Background: Two procoagulant factors are associated with the tumor cell: tissue factor (TF) and cancer procoagulant (CP). The activation of the coagulation system can cause thrombosis and it has also been involved in the development of metastasis.

Aims: 1- to establish the relationship between the presence and the levels of both procoagulants and the development of thrombosis or disease progression. 2- to analyse if the treatment with chemotherapy increases the levels of TF or CP.

Methods: Patients with recent diagnosis of cancer were included in this prospective study. TF and CP determinations were done at diagnosis, at three months after chemotherapy, and at either event of progression or thrombosis. TF evaluation was done through ELISA test (normal value 159 pg/ml) and CP evaluation by a coagulometric method (

Gordon et al,
Thromb Res
). In the last test negative values indicate high CP activity. Statistical analysis of the data was performed by two-tailed Fisher exact test and Mann-Withney/Wilcoxon test.

Results: 31 patients, 61% female sex, age median 54 years. Digestive cancer 49%, breast 32%, genitourinary 13%, lung 2%. Stages of the disease were: early (I and II) 48% and advanced (III and IV) 52%. Median follow-up was 11.6 months. High levels of TF and CP at diagnosis were seen in 48% and 84% respectively. No patients developed thrombosis. Nine patients had disease progression (29%) and 4 (13%) died. Eigthy eight percent patients of this last group had advanced stages of the disease. The type of tumor more frequently associated with the event was digestive cancer (45%) and genitourinary cancer (33%). TF and CP values were increased by 40% and 50% respectively during chemotherapy treatment. Level of CP at diagnosis predicted progression (-26 sec versus -8 sec in patients with and without progression p 0.006) and also mortality (-34 sec versus -10 sec p0.003). TF at diagnosis predicted neither progression nor mortality. All patients who had progressive disease showed increased levels of TF (388 pg/ml vs 217 pg/ml p0.002) and CP (-63 sec vs -23 sec p.006) with respect to the values at diagnosis.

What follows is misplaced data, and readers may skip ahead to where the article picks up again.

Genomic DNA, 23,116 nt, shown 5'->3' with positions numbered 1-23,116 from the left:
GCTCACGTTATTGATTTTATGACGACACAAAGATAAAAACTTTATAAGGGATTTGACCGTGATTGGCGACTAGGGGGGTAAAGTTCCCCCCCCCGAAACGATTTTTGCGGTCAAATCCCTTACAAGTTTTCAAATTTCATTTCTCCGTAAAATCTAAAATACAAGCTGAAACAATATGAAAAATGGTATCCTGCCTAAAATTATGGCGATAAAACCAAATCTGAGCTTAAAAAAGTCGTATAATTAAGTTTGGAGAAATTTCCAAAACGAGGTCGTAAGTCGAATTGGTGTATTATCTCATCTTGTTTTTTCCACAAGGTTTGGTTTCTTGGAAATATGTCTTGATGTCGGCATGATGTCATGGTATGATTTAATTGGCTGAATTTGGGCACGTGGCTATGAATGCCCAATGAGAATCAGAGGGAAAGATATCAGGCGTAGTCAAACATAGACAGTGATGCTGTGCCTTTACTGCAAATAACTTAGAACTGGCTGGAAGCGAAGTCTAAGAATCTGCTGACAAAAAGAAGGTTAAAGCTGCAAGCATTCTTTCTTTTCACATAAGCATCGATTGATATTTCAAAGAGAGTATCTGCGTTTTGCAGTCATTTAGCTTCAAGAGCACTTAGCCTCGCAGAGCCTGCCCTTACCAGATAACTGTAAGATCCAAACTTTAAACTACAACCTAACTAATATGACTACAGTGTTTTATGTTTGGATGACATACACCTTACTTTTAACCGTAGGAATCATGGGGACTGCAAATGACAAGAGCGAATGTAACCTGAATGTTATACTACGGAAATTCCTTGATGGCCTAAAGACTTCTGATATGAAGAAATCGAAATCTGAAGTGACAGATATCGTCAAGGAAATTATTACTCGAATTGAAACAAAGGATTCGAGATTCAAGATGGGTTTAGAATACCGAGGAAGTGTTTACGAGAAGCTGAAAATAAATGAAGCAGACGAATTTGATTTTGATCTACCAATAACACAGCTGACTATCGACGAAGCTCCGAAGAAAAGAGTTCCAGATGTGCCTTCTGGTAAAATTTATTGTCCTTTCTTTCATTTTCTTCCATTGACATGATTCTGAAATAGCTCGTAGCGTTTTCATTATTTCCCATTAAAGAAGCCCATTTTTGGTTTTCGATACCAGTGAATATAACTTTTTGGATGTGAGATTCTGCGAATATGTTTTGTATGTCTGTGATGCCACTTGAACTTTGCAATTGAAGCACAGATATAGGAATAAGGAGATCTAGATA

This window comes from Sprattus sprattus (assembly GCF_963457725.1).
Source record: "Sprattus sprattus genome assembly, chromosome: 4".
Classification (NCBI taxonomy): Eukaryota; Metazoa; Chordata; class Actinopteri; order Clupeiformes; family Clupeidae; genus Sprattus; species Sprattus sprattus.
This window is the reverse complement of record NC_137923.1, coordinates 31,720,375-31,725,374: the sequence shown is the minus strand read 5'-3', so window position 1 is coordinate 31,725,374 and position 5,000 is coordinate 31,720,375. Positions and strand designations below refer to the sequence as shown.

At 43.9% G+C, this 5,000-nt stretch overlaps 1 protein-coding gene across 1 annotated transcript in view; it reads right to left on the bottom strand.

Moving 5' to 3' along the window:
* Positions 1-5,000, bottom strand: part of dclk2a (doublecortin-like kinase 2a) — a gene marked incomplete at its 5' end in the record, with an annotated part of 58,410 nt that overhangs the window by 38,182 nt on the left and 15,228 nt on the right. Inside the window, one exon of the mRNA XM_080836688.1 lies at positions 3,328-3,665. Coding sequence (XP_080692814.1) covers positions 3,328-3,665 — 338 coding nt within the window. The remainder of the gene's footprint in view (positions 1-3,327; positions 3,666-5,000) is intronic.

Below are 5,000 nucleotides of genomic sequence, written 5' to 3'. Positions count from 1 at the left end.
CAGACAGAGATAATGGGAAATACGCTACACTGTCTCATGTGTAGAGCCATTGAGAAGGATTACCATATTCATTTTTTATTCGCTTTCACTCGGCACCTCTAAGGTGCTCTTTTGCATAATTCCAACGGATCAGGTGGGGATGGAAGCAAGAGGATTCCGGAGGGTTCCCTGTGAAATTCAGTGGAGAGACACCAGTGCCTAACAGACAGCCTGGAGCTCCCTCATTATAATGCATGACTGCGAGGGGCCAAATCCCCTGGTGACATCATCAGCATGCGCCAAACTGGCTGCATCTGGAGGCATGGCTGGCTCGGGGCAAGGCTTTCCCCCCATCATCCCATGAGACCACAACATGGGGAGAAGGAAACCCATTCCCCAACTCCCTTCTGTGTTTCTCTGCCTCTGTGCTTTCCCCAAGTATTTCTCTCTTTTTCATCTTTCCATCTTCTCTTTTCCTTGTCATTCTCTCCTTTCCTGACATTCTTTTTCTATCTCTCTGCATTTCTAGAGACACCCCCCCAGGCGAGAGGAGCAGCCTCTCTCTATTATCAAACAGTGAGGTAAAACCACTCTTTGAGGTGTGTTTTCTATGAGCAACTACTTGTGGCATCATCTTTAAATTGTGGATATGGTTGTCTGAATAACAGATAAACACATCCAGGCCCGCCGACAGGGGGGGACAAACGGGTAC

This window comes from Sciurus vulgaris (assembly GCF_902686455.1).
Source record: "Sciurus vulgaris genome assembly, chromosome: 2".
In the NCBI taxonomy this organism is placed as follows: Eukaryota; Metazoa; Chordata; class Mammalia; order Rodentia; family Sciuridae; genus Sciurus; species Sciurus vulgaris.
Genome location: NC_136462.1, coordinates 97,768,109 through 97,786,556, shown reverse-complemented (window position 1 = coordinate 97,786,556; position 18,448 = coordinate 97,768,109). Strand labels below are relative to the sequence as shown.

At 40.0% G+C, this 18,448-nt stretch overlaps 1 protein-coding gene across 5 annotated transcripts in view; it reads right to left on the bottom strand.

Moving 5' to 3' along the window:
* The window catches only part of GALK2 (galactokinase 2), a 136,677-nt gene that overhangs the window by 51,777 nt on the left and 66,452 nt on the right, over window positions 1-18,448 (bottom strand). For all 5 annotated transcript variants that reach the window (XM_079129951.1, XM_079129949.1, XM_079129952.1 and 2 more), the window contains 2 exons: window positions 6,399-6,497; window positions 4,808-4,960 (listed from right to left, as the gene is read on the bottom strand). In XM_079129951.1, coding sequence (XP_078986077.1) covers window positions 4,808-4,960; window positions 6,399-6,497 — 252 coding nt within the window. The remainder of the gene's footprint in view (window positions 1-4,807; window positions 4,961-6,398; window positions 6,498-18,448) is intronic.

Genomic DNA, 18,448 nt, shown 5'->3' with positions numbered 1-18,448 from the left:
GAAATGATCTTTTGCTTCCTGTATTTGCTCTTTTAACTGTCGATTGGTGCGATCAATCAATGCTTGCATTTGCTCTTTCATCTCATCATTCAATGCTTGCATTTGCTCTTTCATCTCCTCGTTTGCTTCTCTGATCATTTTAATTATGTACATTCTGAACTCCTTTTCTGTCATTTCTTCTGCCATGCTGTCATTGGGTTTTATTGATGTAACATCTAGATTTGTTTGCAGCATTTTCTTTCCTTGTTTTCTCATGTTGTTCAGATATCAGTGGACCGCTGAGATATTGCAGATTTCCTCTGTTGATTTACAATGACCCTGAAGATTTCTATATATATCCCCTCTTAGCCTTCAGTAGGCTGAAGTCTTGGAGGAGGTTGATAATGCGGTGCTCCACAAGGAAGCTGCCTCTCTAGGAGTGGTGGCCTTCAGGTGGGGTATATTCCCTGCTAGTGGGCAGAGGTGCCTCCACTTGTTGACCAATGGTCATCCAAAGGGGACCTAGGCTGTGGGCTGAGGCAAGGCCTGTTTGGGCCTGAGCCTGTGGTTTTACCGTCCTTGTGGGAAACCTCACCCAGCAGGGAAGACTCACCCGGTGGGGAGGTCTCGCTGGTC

Conclusions: Higher levels of CP at diagnosis are associated with a greater frequency of progression and mortality. No patients developed thrombosis. TF and CP levels were increased at the time of progression with respect to the values obtained at diagnosis. Chemotherapy increases the values of both procoagulants. A larger follow-up and a large number of patients could clarify the role of these procoagulants in the development of disease progression (metastasis).

Author notes

Disclosure: No relevant conflicts of interest to declare.